• Number of interviews required
  • Interviewer requirements/experience/languages
  • Deadlines
  • Quotas
  • Contact list provision

Stage 2

While the Operations Team is selecting and scheduling in the correct number of and most suitable interviewers, the research questionnaire will be being finalised.

Stages 3 & 4

At this point, the initial briefing should take place. Following this, a pilot of the study will generally be run in order to trial the questionnaire.

Stage 5

An initial catch-up session with the interviewers will enable the Research Manager to identify and subsequently iron out any problems with the survey that may have been uncovered.

Stages 6 & 7

Typically, the interviewers will then continue with the [revised] study until around half the interviews have been completed. A further review at this stage is highly recommended so as to double-check no further issues have arisen and to make sure that everything seems to be progressing as expected.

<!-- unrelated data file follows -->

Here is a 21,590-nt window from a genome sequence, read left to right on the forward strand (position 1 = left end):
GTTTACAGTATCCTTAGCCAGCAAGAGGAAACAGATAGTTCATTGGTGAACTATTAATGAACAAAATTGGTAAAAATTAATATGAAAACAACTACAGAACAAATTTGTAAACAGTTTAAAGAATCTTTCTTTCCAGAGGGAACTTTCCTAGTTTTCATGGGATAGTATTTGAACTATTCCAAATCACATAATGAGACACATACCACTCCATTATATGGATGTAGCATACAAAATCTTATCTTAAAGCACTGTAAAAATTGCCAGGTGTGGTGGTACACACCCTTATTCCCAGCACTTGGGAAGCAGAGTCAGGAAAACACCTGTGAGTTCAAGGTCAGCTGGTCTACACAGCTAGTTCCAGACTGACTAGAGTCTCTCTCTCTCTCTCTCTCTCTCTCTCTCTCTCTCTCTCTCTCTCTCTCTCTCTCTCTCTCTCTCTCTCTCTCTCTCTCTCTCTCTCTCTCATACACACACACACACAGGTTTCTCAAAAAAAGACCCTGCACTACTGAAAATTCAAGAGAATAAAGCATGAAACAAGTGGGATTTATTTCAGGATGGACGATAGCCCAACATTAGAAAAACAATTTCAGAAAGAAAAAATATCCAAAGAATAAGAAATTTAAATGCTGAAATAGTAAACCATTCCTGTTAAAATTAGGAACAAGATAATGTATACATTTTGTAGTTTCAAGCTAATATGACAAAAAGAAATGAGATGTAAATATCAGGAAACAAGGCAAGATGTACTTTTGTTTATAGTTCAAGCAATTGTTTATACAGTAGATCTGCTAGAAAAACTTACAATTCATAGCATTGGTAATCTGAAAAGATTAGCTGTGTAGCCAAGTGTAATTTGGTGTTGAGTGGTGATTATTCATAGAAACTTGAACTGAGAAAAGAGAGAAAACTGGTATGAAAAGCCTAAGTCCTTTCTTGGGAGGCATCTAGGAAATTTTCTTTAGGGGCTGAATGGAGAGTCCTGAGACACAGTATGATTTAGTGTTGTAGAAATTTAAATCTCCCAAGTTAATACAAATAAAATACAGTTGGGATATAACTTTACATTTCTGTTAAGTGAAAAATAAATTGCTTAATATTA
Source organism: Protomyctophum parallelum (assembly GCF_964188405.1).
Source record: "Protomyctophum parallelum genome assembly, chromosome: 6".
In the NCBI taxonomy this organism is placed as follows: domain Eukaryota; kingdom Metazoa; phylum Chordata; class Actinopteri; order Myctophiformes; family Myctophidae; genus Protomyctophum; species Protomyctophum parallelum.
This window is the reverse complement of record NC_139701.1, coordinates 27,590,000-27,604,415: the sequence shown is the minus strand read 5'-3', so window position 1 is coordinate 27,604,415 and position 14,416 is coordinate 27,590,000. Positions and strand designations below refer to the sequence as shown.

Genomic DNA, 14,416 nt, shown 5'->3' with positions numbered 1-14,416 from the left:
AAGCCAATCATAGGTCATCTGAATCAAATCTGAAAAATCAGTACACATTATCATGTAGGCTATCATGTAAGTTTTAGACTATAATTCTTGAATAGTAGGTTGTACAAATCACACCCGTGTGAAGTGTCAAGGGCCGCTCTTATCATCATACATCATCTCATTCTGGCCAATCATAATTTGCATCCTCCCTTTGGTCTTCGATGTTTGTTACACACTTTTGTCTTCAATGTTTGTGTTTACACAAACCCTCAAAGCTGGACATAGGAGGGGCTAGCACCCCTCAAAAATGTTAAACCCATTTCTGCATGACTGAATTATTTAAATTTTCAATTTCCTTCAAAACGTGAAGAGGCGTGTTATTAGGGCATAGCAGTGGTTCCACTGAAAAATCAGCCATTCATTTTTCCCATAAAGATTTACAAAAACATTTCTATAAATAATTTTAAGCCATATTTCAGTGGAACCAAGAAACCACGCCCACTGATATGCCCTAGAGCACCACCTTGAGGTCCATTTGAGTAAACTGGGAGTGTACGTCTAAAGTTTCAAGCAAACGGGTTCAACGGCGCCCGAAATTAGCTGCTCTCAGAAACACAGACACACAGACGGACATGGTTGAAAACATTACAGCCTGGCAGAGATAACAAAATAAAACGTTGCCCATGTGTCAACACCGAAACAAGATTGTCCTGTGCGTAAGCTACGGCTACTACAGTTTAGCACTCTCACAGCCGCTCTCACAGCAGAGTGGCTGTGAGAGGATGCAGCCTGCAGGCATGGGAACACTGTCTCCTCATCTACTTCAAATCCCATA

Stage 8

Following this pause (and any remedial action if necessary), interviewing will continue until all quotas have been met.

A typical briefing

The objectives of a briefing are that:

  1. The interviewers are informed
  2. The interviewers have a context that can ultimately improve the interview
  3. The interviewers are motivated to meet the quota/get the required information
  4. Any remaining problems in the questionnaire have been identified

In addition to the briefer (usually a Research Manager/Director) and the interviewers, a briefing session would generally involve members of the wider team e.g. Phone Unit Manager. Topics covered will likely include:

  • Background to the project and the client
  • Purpose of the research and chosen research methodology
  • Any supplementary and supporting client materials
  • Introduction to the questionnaire and raising awareness of key areas where the interviewer should attempt to delve deeper
  • Explanation of terminology and abbreviations
  • Details of contact lists, quotas and sample expectations
  • Outlining of schedule and deadlines
  • Reminder of project sensitivity and client confidentiality
  • Opportunity for interviewing team to ask questions

As with many interviews themselves, it is normal for a briefing session to be recorded for monitoring and training purposes.